The problem is paying for a Jerusalem-level home with a West Bank salary. They have to pay for water, electricity, phone and municipal taxes (like the feared arnona, the housing tax, very high in Israel). The bad thing, explains Samia, is that sometimes there is neither water, nor electricity, phone nor municipal services. Nor any authority to complain to, because no government worker dares to cross Qalandia to attend the neighbors. Since Tawfik cannot live anywhere not recognized as “Jerusalem”, they have to pay these fees and “whatever the developers ask for”. A 180 square meters house with three large rooms and a balcony in a good part or Ramallah costs $150 a month. For a house half as big this couple is paying $600, plus at least $120 a month in taxes. “A ridiculous amount”, the price of complying with the bureaucracy.  Even though they know they are lucky because they both have jobs and are in a “sustainable situation”: she works as administration and finances director for the PACA (Palestinian Association for Contemporary Arts) and he, as head of a department in Birzeit University.

A boy plays in a corner in the Semiramis neighborhood, where new houses for mixed families are being built.

That is why the stand the abandoned car cemetery in the corner, completely out of control, in which it is so easy to poke yourself with a steel passing through; the lack of street lighting (it is really dark after sundown); the overflowing containers; the pipes that break. Right now the street is torn up. It has been like this for five days. Some workers went to asphalt it. Until now it was all sand and stones. The neighbors doubt that the work will be finished off: the NPA has no competences to take care of the building work and its cost, so the initiative, a neighborhood fit of rage, might end up in nothing if the permits and the funds do not arrive. Those conditions are responsible for some neighbors in a better economic position deciding to find a home somewhere else in the West Bank and renting at the same time a house in this no man’s corner, a house they visit once a week to justify the water and electricity expenses and submit the bills to the Jerusalem Town Hall. A small house will not do, no. It needs to be the size it should be for the people that supposedly live there, because Israel goes over the drafts and, sometimes, even takes aerial photographs of the houses. Others resort to the trick of being registered in the home of a relative in East Jerusalem (in Beit Hanina, in Anata, in Sheikh Jarrah…) while living on the other side of the concrete, steel and barbed wire barrier, in the home of the loved one, close to the chosen family. Survival techniques.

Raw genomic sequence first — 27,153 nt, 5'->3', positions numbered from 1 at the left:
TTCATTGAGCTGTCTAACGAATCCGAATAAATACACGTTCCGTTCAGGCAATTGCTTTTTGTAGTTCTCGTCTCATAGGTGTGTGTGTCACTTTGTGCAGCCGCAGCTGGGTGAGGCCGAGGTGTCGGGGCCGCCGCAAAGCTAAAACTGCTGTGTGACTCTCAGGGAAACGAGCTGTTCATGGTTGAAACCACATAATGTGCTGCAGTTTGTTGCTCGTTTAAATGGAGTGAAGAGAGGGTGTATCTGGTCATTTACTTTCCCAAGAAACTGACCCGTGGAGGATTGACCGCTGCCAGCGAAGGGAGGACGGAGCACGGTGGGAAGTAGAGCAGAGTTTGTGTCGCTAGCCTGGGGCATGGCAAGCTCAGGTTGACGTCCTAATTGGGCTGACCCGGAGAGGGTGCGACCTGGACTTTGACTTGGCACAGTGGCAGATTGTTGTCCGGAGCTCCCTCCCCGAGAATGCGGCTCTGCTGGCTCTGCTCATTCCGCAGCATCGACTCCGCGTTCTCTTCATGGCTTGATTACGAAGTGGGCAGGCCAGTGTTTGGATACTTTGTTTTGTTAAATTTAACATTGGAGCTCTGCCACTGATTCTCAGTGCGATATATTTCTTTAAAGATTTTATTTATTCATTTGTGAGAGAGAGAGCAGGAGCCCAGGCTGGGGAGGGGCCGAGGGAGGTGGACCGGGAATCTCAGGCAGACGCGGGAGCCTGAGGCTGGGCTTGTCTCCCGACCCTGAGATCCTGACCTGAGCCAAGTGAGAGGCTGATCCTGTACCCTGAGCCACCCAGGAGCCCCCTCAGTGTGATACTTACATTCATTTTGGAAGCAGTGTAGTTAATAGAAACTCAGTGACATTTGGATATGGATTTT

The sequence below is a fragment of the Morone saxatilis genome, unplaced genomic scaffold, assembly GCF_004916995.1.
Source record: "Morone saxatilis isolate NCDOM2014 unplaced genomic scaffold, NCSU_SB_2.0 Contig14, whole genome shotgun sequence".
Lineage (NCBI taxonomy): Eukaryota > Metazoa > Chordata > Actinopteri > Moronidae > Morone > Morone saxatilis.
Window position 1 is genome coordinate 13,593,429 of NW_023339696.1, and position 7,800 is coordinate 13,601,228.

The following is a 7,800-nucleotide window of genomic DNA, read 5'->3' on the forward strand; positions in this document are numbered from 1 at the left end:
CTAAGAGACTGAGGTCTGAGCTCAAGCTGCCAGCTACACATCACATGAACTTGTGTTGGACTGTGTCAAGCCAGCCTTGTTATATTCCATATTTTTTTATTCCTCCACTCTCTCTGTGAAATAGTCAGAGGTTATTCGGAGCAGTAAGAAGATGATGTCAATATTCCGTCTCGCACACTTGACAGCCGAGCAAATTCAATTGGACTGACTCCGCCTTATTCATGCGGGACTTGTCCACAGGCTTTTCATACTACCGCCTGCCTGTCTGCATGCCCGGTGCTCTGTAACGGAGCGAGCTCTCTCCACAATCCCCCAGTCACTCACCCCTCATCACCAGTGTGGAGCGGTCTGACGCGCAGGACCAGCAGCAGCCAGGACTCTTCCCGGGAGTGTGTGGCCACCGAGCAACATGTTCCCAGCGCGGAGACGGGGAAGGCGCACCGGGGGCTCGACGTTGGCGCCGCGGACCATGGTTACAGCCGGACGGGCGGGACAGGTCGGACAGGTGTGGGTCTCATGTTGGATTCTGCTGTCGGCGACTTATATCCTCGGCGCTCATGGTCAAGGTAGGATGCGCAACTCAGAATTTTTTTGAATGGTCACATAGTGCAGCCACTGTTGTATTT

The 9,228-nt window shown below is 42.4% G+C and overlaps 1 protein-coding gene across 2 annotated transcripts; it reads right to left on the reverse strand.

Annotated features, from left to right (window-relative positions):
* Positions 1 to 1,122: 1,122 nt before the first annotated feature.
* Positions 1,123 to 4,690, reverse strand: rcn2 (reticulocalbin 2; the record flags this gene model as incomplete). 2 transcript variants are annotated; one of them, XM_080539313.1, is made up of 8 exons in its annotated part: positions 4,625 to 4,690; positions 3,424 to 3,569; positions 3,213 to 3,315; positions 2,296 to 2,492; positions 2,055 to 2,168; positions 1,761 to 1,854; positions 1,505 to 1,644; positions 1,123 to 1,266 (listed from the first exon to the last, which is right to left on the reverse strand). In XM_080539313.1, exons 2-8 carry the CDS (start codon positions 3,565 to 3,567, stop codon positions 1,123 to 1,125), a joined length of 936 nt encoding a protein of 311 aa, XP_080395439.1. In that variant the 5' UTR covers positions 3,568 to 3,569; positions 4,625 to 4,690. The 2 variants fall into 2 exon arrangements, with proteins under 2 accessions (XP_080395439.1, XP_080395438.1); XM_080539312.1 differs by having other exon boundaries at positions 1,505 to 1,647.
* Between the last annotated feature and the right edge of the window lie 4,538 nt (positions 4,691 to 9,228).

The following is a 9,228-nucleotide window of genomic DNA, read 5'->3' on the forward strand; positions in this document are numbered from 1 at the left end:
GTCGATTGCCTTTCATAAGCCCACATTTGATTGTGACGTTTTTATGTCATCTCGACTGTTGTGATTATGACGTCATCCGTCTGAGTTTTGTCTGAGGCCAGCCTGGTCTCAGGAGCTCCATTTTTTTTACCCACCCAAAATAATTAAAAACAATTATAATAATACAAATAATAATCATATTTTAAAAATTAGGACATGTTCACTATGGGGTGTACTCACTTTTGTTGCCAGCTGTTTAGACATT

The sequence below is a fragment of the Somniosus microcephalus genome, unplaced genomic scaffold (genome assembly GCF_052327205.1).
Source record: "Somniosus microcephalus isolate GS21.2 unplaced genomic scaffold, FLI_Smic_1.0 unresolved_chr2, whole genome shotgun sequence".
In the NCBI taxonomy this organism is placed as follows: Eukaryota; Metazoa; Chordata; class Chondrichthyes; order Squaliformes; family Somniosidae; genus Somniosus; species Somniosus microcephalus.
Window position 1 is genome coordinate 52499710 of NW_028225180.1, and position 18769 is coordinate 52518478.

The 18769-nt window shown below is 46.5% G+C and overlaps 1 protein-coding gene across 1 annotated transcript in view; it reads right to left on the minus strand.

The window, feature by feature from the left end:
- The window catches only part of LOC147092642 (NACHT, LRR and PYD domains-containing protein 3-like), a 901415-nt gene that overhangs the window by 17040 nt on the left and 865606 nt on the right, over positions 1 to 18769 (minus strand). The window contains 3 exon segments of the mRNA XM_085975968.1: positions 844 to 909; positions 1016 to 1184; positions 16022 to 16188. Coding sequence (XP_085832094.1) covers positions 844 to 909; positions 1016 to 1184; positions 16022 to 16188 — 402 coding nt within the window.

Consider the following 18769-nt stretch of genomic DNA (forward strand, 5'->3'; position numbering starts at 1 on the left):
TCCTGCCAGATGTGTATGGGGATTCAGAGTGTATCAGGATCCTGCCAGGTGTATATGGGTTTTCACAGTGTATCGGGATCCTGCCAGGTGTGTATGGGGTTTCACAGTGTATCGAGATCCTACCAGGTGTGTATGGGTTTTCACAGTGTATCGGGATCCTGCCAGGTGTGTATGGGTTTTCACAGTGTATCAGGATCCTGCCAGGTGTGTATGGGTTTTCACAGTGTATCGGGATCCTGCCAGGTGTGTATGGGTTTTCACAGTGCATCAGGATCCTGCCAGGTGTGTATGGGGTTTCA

The West Bank wall, a few meters away from Samia and Tawfik’s home.